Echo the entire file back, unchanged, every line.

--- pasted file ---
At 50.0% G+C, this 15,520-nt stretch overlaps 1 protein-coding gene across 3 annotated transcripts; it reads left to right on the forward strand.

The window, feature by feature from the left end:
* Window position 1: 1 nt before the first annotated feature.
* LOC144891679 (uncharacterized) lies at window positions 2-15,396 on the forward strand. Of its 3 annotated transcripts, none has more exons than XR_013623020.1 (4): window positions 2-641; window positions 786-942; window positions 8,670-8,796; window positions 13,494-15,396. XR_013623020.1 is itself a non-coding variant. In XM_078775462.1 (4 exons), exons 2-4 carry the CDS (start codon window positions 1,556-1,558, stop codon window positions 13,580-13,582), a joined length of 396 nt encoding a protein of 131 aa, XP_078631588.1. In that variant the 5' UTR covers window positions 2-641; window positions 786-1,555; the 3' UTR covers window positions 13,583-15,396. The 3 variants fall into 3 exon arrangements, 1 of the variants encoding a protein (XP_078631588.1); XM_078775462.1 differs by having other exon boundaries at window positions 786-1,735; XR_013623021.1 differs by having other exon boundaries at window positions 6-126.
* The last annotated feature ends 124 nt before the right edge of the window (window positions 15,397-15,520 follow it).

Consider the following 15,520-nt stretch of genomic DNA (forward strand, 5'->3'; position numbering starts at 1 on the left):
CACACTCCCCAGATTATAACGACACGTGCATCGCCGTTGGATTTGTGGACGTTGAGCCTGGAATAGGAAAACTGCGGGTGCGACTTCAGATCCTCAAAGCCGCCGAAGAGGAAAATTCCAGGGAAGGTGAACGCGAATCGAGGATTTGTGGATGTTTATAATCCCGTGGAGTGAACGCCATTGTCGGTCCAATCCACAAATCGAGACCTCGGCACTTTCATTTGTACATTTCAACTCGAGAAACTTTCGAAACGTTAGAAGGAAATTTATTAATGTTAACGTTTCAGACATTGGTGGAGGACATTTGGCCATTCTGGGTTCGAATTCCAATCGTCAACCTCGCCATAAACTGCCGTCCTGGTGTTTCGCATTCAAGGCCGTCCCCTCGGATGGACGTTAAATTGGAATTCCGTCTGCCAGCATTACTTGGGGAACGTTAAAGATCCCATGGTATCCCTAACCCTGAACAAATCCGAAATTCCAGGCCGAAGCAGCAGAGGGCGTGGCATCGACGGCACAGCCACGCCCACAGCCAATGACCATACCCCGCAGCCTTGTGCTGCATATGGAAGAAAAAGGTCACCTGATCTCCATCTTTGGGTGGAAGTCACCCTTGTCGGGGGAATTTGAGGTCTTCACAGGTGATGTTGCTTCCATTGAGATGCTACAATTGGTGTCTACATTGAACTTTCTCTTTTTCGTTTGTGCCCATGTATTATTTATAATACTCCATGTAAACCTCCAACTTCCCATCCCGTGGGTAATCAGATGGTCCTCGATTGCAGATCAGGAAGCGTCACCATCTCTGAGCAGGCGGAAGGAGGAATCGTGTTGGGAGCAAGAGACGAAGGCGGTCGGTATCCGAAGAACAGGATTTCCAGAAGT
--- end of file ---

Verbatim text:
At 50.0% G+C, this 15,520-nt stretch overlaps 1 protein-coding gene across 3 annotated transcripts; it reads left to right on the forward strand.

The window, feature by feature from the left end:
* Window position 1: 1 nt before the first annotated feature.
* LOC144891679 (uncharacterized) lies at window positions 2-15,396 on the forward strand. Of its 3 annotated transcripts, none has more exons than XR_013623020.1 (4): window positions 2-641; window positions 786-942; window positions 8,670-8,796; window positions 13,494-15,396. XR_013623020.1 is itself a non-coding variant. In XM_078775462.1 (4 exons), exons 2-4 carry the CDS (start codon window positions 1,556-1,558, stop codon window positions 13,580-13,582), a joined length of 396 nt encoding a protein of 131 aa, XP_078631588.1. In that variant the 5' UTR covers window positions 2-641; window positions 786-1,555; the 3' UTR covers window positions 13,583-15,396. The 3 variants fall into 3 exon arrangements, 1 of the variants encoding a protein (XP_078631588.1); XM_078775462.1 differs by having other exon boundaries at window positions 786-1,735; XR_013623021.1 differs by having other exon boundaries at window positions 6-126.
* The last annotated feature ends 124 nt before the right edge of the window (window positions 15,397-15,520 follow it).

Consider the following 15,520-nt stretch of genomic DNA (forward strand, 5'->3'; position numbering starts at 1 on the left):
CACACTCCCCAGATTATAACGACACGTGCATCGCCGTTGGATTTGTGGACGTTGAGCCTGGAATAGGAAAACTGCGGGTGCGACTTCAGATCCTCAAAGCCGCCGAAGAGGAAAATTCCAGGGAAGGTGAACGCGAATCGAGGATTTGTGGATGTTTATAATCCCGTGGAGTGAACGCCATTGTCGGTCCAATCCACAAATCGAGACCTCGGCACTTTCATTTGTACATTTCAACTCGAGAAACTTTCGAAACGTTAGAAGGAAATTTATTAATGTTAACGTTTCAGACATTGGTGGAGGACATTTGGCCATTCTGGGTTCGAATTCCAATCGTCAACCTCGCCATAAACTGCCGTCCTGGTGTTTCGCATTCAAGGCCGTCCCCTCGGATGGACGTTAAATTGGAATTCCGTCTGCCAGCATTACTTGGGGAACGTTAAAGATCCCATGGTATCCCTAACCCTGAACAAATCCGAAATTCCAGGCCGAAGCAGCAGAGGGCGTGGCATCGACGGCACAGCCACGCCCACAGCCAATGACCATACCCCGCAGCCTTGTGCTGCATATGGAAGAAAAAGGTCACCTGATCTCCATCTTTGGGTGGAAGTCACCCTTGTCGGGGGAATTTGAGGTCTTCACAGGTGATGTTGCTTCCATTGAGATGCTACAATTGGTGTCTACATTGAACTTTCTCTTTTTCGTTTGTGCCCATGTATTATTTATAATACTCCATGTAAACCTCCAACTTCCCATCCCGTGGGTAATCAGATGGTCCTCGATTGCAGATCAGGAAGCGTCACCATCTCTGAGCAGGCGGAAGGAGGAATCGTGTTGGGAGCAAGAGACGAAGGCGGTCGGTATCCGAAGAACAGGATTTCCAGAAGT